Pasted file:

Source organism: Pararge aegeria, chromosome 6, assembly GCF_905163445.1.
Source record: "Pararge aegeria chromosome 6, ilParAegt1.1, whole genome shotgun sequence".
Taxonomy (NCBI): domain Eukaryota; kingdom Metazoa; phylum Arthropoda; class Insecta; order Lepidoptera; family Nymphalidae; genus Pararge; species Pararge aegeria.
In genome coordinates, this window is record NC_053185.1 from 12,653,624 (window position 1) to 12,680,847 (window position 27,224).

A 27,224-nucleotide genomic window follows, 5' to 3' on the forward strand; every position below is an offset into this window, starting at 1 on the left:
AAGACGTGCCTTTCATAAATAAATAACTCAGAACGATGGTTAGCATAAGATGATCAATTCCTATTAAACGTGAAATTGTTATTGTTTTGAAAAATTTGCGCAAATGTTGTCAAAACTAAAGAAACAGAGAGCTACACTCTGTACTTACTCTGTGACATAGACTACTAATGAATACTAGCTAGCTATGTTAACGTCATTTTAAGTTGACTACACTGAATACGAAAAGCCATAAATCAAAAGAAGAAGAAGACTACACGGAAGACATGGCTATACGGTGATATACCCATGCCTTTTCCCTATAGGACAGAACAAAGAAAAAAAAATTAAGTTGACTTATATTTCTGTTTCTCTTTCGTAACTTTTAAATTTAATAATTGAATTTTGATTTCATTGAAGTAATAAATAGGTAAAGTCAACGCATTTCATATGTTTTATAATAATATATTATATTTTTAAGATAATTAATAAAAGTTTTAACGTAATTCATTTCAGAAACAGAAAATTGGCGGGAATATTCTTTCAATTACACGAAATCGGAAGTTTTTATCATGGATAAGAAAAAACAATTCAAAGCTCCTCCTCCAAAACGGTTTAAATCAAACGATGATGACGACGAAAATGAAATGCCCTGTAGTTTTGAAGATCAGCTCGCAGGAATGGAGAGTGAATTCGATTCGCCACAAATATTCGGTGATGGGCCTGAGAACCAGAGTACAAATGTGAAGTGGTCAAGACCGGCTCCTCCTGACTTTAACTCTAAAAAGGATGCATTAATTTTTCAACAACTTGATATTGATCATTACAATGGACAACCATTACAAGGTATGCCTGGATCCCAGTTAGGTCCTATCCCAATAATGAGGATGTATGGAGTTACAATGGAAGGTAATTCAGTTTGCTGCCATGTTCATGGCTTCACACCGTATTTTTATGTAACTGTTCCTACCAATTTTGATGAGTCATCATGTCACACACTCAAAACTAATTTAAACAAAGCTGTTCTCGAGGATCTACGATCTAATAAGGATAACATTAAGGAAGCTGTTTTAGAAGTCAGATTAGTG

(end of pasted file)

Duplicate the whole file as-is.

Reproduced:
Source organism: Pararge aegeria, chromosome 6, assembly GCF_905163445.1.
Source record: "Pararge aegeria chromosome 6, ilParAegt1.1, whole genome shotgun sequence".
Taxonomy (NCBI): domain Eukaryota; kingdom Metazoa; phylum Arthropoda; class Insecta; order Lepidoptera; family Nymphalidae; genus Pararge; species Pararge aegeria.
In genome coordinates, this window is record NC_053185.1 from 12,653,624 (window position 1) to 12,680,847 (window position 27,224).

A 27,224-nucleotide genomic window follows, 5' to 3' on the forward strand; every position below is an offset into this window, starting at 1 on the left:
AAGACGTGCCTTTCATAAATAAATAACTCAGAACGATGGTTAGCATAAGATGATCAATTCCTATTAAACGTGAAATTGTTATTGTTTTGAAAAATTTGCGCAAATGTTGTCAAAACTAAAGAAACAGAGAGCTACACTCTGTACTTACTCTGTGACATAGACTACTAATGAATACTAGCTAGCTATGTTAACGTCATTTTAAGTTGACTACACTGAATACGAAAAGCCATAAATCAAAAGAAGAAGAAGACTACACGGAAGACATGGCTATACGGTGATATACCCATGCCTTTTCCCTATAGGACAGAACAAAGAAAAAAAAATTAAGTTGACTTATATTTCTGTTTCTCTTTCGTAACTTTTAAATTTAATAATTGAATTTTGATTTCATTGAAGTAATAAATAGGTAAAGTCAACGCATTTCATATGTTTTATAATAATATATTATATTTTTAAGATAATTAATAAAAGTTTTAACGTAATTCATTTCAGAAACAGAAAATTGGCGGGAATATTCTTTCAATTACACGAAATCGGAAGTTTTTATCATGGATAAGAAAAAACAATTCAAAGCTCCTCCTCCAAAACGGTTTAAATCAAACGATGATGACGACGAAAATGAAATGCCCTGTAGTTTTGAAGATCAGCTCGCAGGAATGGAGAGTGAATTCGATTCGCCACAAATATTCGGTGATGGGCCTGAGAACCAGAGTACAAATGTGAAGTGGTCAAGACCGGCTCCTCCTGACTTTAACTCTAAAAAGGATGCATTAATTTTTCAACAACTTGATATTGATCATTACAATGGACAACCATTACAAGGTATGCCTGGATCCCAGTTAGGTCCTATCCCAATAATGAGGATGTATGGAGTTACAATGGAAGGTAATTCAGTTTGCTGCCATGTTCATGGCTTCACACCGTATTTTTATGTAACTGTTCCTACCAATTTTGATGAGTCATCATGTCACACACTCAAAACTAATTTAAACAAAGCTGTTCTCGAGGATCTACGATCTAATAAGGATAACATTAAGGAAGCTGTTTTAGAAGTCAGATTAGTG